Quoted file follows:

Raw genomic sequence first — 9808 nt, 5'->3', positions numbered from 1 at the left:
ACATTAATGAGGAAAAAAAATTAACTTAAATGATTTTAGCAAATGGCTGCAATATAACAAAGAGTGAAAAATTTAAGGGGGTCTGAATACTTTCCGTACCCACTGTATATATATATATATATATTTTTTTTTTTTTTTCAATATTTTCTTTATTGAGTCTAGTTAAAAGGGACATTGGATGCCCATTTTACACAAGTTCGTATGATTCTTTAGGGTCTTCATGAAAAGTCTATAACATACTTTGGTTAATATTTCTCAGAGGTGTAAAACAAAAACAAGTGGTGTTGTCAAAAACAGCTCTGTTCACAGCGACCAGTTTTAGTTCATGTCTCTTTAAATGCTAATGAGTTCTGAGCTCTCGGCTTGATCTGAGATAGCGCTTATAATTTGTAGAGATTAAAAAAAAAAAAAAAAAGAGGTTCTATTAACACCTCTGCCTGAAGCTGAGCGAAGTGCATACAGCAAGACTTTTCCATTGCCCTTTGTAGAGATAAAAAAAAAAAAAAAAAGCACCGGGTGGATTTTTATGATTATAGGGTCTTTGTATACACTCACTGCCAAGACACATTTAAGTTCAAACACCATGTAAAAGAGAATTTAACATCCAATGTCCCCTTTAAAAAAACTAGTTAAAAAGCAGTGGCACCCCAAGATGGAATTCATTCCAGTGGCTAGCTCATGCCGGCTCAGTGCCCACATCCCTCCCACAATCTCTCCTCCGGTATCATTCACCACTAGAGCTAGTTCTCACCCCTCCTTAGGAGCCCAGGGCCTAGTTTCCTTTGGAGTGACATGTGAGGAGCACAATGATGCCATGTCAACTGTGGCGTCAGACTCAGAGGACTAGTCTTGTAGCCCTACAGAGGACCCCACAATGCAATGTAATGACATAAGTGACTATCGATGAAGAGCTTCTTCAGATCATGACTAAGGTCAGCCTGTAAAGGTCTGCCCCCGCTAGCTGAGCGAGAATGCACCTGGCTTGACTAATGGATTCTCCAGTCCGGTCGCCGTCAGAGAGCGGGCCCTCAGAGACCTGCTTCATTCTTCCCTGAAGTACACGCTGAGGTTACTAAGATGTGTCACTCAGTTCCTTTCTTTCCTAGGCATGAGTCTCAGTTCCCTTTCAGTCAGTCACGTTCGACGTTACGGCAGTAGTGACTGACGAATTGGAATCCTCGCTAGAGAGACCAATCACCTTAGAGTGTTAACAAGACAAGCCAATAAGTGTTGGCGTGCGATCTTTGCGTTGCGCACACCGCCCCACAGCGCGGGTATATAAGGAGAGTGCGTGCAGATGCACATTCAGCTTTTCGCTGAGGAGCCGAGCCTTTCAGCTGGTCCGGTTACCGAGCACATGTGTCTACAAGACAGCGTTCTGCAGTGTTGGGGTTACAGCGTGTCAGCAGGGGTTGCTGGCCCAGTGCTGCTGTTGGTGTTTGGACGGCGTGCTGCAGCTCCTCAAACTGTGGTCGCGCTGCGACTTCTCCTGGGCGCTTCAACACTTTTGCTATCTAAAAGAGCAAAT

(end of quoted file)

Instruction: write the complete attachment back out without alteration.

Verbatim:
Raw genomic sequence first — 9808 nt, 5'->3', positions numbered from 1 at the left:
ACATTAATGAGGAAAAAAAATTAACTTAAATGATTTTAGCAAATGGCTGCAATATAACAAAGAGTGAAAAATTTAAGGGGGTCTGAATACTTTCCGTACCCACTGTATATATATATATATATATTTTTTTTTTTTTTTCAATATTTTCTTTATTGAGTCTAGTTAAAAGGGACATTGGATGCCCATTTTACACAAGTTCGTATGATTCTTTAGGGTCTTCATGAAAAGTCTATAACATACTTTGGTTAATATTTCTCAGAGGTGTAAAACAAAAACAAGTGGTGTTGTCAAAAACAGCTCTGTTCACAGCGACCAGTTTTAGTTCATGTCTCTTTAAATGCTAATGAGTTCTGAGCTCTCGGCTTGATCTGAGATAGCGCTTATAATTTGTAGAGATTAAAAAAAAAAAAAAAAAGAGGTTCTATTAACACCTCTGCCTGAAGCTGAGCGAAGTGCATACAGCAAGACTTTTCCATTGCCCTTTGTAGAGATAAAAAAAAAAAAAAAAAGCACCGGGTGGATTTTTATGATTATAGGGTCTTTGTATACACTCACTGCCAAGACACATTTAAGTTCAAACACCATGTAAAAGAGAATTTAACATCCAATGTCCCCTTTAAAAAAACTAGTTAAAAAGCAGTGGCACCCCAAGATGGAATTCATTCCAGTGGCTAGCTCATGCCGGCTCAGTGCCCACATCCCTCCCACAATCTCTCCTCCGGTATCATTCACCACTAGAGCTAGTTCTCACCCCTCCTTAGGAGCCCAGGGCCTAGTTTCCTTTGGAGTGACATGTGAGGAGCACAATGATGCCATGTCAACTGTGGCGTCAGACTCAGAGGACTAGTCTTGTAGCCCTACAGAGGACCCCACAATGCAATGTAATGACATAAGTGACTATCGATGAAGAGCTTCTTCAGATCATGACTAAGGTCAGCCTGTAAAGGTCTGCCCCCGCTAGCTGAGCGAGAATGCACCTGGCTTGACTAATGGATTCTCCAGTCCGGTCGCCGTCAGAGAGCGGGCCCTCAGAGACCTGCTTCATTCTTCCCTGAAGTACACGCTGAGGTTACTAAGATGTGTCACTCAGTTCCTTTCTTTCCTAGGCATGAGTCTCAGTTCCCTTTCAGTCAGTCACGTTCGACGTTACGGCAGTAGTGACTGACGAATTGGAATCCTCGCTAGAGAGACCAATCACCTTAGAGTGTTAACAAGACAAGCCAATAAGTGTTGGCGTGCGATCTTTGCGTTGCGCACACCGCCCCACAGCGCGGGTATATAAGGAGAGTGCGTGCAGATGCACATTCAGCTTTTCGCTGAGGAGCCGAGCCTTTCAGCTGGTCCGGTTACCGAGCACATGTGTCTACAAGACAGCGTTCTGCAGTGTTGGGGTTACAGCGTGTCAGCAGGGGTTGCTGGCCCAGTGCTGCTGTTGGTGTTTGGACGGCGTGCTGCAGCTCCTCAAACTGTGGTCGCGCTGCGACTTCTCCTGGGCGCTTCAACACTTTTGCTATCTAAAAGAGCAAAT